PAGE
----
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Authors: Madhuresh, Chandra
Issue Date: 1991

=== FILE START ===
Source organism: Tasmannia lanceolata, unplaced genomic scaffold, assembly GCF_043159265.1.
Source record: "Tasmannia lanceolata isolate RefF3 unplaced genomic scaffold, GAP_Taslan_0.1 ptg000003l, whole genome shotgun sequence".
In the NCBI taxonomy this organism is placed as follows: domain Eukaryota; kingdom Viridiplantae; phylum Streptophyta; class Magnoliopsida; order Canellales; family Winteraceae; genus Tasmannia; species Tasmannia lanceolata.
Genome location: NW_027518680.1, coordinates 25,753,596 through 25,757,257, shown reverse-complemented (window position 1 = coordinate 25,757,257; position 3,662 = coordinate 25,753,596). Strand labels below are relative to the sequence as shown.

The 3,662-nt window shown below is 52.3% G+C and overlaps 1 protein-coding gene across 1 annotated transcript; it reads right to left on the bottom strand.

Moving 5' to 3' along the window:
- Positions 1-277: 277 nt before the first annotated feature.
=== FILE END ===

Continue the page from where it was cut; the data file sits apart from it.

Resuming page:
Abstract: The increased human activities in the form of multifacet development in the country have resulted in greater use of water which provide the basic sustenance to human existance. The rapid growth in the demand for water all over the country has however, drawn attention of all concerned with water resources development and management. To meet the increasing demand, several surface and sub-surface methods/techniques have been developed from time to time main-ly from the point of view to investigate the availability of surface and ground water in an area and to quantitatively assess the groundwater potential, since surface water alone can not meet the growing demand of water for irrigating the crops. Presently, the gross sown area is about 173 m.ha. in the country out of which about 72.5 m. ha. has irrigation facility with the potential created so far. The groundwater accounts for about 38.8 m.ha. of the area. However, the present estimated ultimate potential is 118 m. ha., the groundwater component being 40 m.ha. However, the use of groundwater for irrigation on large scale is a modern phenomenon. To harness groundwater, indigenous as well as modern devices are in use . Indigenous counts mainly on moth, dhenkli , persian wheel, swing basket, counterpoise bucket, chain pump etc. while modern ones include, diesel and electric tubewells, besides unconventional type of devices run by renewable energy sources. Presently, about 7.6 million pumpsets are used in the country for lifting groundwater for irrigation. The operation of these pumps mainly depends upon diesel oil and electricity. Oil crisis and inadequate, erratic supply of electricity for villages are, however, a serious constraint, causing concern to the farmers. Al-though, uncertain electric supply has resulted in heavy dependance on diesel, yet the present Gulf War has further aggravated the deteriorating situation. In view of the increasing use of small scale lift technology by the farmers for supplementing the canal water (i.e.,surface water) an attempt was made to examine the impact of small scale lift irrigation on crop productivity, employment and its optimization. The specific objectives of the study were :(i) to study the technology adopted for different lifting devices and extent of utilization of groundwater , (ii) to examine the existing cropping pattern and crop-productivity, (iii) to analyse the impact of small scale lift technology on employment in the command , (iv) to work out per unit cost of water for different lifting devices in order to assess its efficiency, and (v) to formulate /prepare the optimum crop plans with constraints of water, land and crops. For achieving these objectives, the Left Salawa Command area was purposively selected which is located in Meerut District of Western Uttar Pradesh. Out of 29 villages in the command, a sample of 9 villages , i.e., 3 each from head, middle and tail reaches forming a cluster were selected. Further,a listing of households / farmers was done with the help of the Village Patawari - a revenue official. Finally a sample of 96 farmers was randomly drawn and the selected farmers were categorised as marginal, small, medium and large based on their operational holdings. The relevant data were collected by adopting Intensive Survey Method. However, the following analytical tools were used for analysing the collected data, annuity factor, per unit cost of water, crop water requirement and multi-objective optimization. The economic analysis of lifting devices revealed that per unit cost of water for electric tubewell of 15 litres per second and 10 litres per second were 10 paise and 11 paise respectively. Further, the costs of lifting per unit of groundwater through diesel tuirewell of 15 litres per second and 10 litres per second were found to be 15 paise and 14.5 paise respectively. However, taking into account the government subsidies the per unit costs further decreased. Land use pattern in the study area revealed that 79.46 percent area was put for use under agricultural purposes. But a balanced cropping pattern is an imperative necessity for its efficient use. The most prominent crop of the area in respect of the selected farmers was found to be sugarcane with 95.5 hectare (i.e., 37.68 % of the total cropped area) followed by wheat 74.50 hectare (i.e., 29.39 %). Jowar / Bajra assumed third place with 36.85 hecjare. (i.e.,14.54 %) . Further , an indepth analysis pertaining to production and economic returns in respect of crops grown by the farmers, the study revealed that the net returns, were found to be much higher in case of sugarcane accounting for more than Rs. 9000/- which was followed by wheat with a net return of more than Rs. 3000/- per hectare. The productivity -per hectare of crops showed an increase in case of paddy, wheat and sugarcane, cotton and potato. As far as the employment potential in the area was concerned canal and small scale lift irrigation generated substantial employment. Canal generated highest mandays labour of 52,201 followed by surface well 31, 615, tanks 22,078 private tubewells 16,609 and government tubewell 14, 261 mandays. The small scale lift irrigation, besides direct employment, also generated indirect employment in the area. Multi objective optimization program for which linear programming model was developed and run on the University of Roorkee Computer. The results revealed that there was hardly any scope to optimize which meant that~ the cropping system adopted by the farmers in the command was almost optimum'. To sum up, the study revealed that the small scale lift irrigation resulted an increase in productivity, cropping intensity, returns per hectare and generated employment. However, the improvement could partially be credited to small scale lift irrigation, and partly due to surface irrigation and other developmental programmes.